Water Consumption Practices in Schools of Nablus Directorate of Education

Year: 
2015
Discussion Committee: 
Dr. Anan Jayyousi / Supervisor
Dr. Abdel Fattah Hasan / Co-Supervisor
Dr. Omar Zammo / External Examiner
Dr. Hafez Shaheen / Internal Examiner
Supervisors: 
Dr. Anan Jayyousi / Supervisor
Dr. Abdel Fattah Hasan / Co-Supervisor
Authors: 
Abdulbaset Mohammed Hameed Shuraideh
Abstract: 
Water is an essential, precious and limited resource. While the world's population increases, water cost is rising rapidly; therefore it should be conserved and not wasted. Schools are considered strategic locations for promoting water saving initiatives and developing water analysis because of the high number of students. These schools must try to improve their water systems to conserve water and look for ways to improve water quality. This thesis aims at finding indicators of water consumption in eight types of schools through water metering and historical data about users in these schools and to compare them with international standards. It also aims at linking water consumption with other related factors inside school grounds. In addition, the researcher aims to study the potential of water conservation opportunities and savings at schools (if all schools water fixtures is to be replaced with low flow ones),the study also discusses drinking water quality in public schools and presents information about the sources of contaminants (Total and Fecal coliforms). Lastly it aims at evaluating schools under study as a green buildings with respect to the Palestinian 2013 Green Buildings Guidelines. Relevant data are collected from the Directorate of Education of Nablus, Ministry of Health and Nablus Municipality and organized into categories by type of case study first, then by type of school. Testing for total and fecal coliforms is performed by collecting water samples from two types of schools depending on water sources. Based on the analysis of collected data, a set of proposed actions and recommendations is developed and concluded. Results showed that water consumption indicators range from 3.38 to 4.67 liters/student/day in primary school ,while it is 4.86 liters/student/day in secondary female’s schools and 6.3 liters/student/day in secondary male’s schools. The study also shows that secondary male students consume more water daily than primary school students (males and females) and more than secondary female’s students despite the fact that they use similar facilities at schools. The researcher finds that schools in Palestine consume less than half the quantity for schools in Europe and America, and less than the best practice consumption in the UK schools. Results of water quality show that drinking water at schools across the Governorate is contaminated by total and fecal coliforms especially at schools with cisterns. Contamination is found in 42% of the governorate schools that uses cisterns only or any other water resource. On the other hand contamination is about 20% of schools that uses public water network. The researcher also finds that low water consumption at schools is contributed to the type of installed water fixture devices which are low-flow types, and low water uses in kitchens , canteens, miscellaneous faucets and toilets. The research showed that it is not cost-effective to carry out retrofit projects in public schools in this situation though there would be no savings achieved. Water consumption in public schools is less than the best practice when schools are fully retrofitted with low flow fixtures. Low water usage at schools might also not be consistent with principles of health and sanitation, so such concerns should be addressed and resolved by authorities. Finally, this study reveals that most schools under study satisfies just 22% green buildings guidelines requirements with respect to water efficiency item, while the newest schools satisfies about 48 % of these requirements. The researcher recommends that schools that uses cisterns are required to test their water and report any problems to the authorities and to achieve the requirements and conditions of the Green Buildings Guidelines for all new schools.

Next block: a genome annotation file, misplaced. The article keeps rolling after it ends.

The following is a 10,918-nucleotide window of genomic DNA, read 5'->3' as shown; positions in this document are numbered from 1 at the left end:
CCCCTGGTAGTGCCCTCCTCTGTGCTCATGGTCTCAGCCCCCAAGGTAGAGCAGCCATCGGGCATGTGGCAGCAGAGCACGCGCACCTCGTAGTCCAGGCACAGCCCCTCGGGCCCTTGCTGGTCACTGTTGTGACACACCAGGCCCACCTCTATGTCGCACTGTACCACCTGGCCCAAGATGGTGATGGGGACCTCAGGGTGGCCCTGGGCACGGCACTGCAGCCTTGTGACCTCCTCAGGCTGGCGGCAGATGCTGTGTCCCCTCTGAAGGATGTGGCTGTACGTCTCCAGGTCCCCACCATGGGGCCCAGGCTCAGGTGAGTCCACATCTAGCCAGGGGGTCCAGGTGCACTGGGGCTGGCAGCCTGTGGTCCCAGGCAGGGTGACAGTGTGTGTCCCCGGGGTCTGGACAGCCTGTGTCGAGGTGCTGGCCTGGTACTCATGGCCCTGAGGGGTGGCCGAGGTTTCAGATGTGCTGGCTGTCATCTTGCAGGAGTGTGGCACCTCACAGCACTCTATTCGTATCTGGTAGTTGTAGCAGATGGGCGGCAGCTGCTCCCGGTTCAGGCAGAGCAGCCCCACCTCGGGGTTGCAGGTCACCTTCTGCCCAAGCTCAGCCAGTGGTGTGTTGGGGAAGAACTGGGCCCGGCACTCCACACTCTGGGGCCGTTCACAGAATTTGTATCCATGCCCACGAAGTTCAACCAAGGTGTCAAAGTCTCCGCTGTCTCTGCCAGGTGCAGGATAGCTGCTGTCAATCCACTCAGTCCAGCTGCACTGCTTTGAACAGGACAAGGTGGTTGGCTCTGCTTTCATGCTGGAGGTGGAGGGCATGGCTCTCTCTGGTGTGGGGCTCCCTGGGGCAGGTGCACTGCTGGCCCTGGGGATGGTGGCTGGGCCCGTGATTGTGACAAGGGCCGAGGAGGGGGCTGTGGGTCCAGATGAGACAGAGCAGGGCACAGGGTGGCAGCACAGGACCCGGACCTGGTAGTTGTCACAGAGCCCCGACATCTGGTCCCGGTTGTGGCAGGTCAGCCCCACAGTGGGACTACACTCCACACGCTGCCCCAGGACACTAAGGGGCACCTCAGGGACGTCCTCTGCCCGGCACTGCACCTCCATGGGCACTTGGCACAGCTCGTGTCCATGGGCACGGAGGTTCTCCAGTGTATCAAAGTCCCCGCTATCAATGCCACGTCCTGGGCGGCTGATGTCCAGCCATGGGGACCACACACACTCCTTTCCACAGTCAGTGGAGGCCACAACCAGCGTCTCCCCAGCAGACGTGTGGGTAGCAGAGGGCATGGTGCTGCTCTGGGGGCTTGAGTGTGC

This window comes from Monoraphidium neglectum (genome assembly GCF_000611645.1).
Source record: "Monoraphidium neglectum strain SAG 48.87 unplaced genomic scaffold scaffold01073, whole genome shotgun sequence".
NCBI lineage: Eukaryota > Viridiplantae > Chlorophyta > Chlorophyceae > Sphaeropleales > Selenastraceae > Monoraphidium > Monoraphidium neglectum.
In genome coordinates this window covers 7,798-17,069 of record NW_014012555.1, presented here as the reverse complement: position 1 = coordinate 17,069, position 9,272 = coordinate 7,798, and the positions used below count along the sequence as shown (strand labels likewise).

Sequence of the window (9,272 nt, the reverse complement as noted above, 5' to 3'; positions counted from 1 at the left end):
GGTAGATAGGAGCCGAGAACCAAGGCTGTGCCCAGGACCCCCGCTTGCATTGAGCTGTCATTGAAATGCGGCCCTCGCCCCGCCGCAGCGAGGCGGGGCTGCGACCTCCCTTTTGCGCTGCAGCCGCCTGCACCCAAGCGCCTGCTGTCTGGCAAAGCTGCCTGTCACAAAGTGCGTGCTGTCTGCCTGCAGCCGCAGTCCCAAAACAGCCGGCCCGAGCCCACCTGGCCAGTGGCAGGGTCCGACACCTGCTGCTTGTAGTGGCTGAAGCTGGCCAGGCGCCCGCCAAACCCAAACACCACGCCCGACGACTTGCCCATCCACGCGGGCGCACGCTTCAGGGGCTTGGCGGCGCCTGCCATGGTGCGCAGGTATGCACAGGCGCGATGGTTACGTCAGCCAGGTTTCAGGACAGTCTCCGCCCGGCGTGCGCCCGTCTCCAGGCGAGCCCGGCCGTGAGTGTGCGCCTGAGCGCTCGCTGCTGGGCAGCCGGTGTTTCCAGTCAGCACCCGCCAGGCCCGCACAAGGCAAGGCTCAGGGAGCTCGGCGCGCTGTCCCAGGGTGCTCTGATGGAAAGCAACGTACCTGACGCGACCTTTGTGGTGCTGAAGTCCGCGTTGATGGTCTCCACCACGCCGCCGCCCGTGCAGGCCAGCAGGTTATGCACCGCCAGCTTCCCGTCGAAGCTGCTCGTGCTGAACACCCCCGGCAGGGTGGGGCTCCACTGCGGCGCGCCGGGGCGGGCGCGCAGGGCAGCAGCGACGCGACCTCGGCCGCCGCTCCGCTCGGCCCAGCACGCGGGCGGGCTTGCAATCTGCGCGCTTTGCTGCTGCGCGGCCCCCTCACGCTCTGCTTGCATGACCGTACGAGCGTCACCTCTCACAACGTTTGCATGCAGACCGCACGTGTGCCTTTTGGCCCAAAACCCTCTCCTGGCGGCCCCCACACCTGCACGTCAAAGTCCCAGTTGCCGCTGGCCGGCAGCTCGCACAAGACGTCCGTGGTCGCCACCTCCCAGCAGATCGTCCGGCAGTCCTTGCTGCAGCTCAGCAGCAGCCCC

Pages Count: 
126
Status: 
Published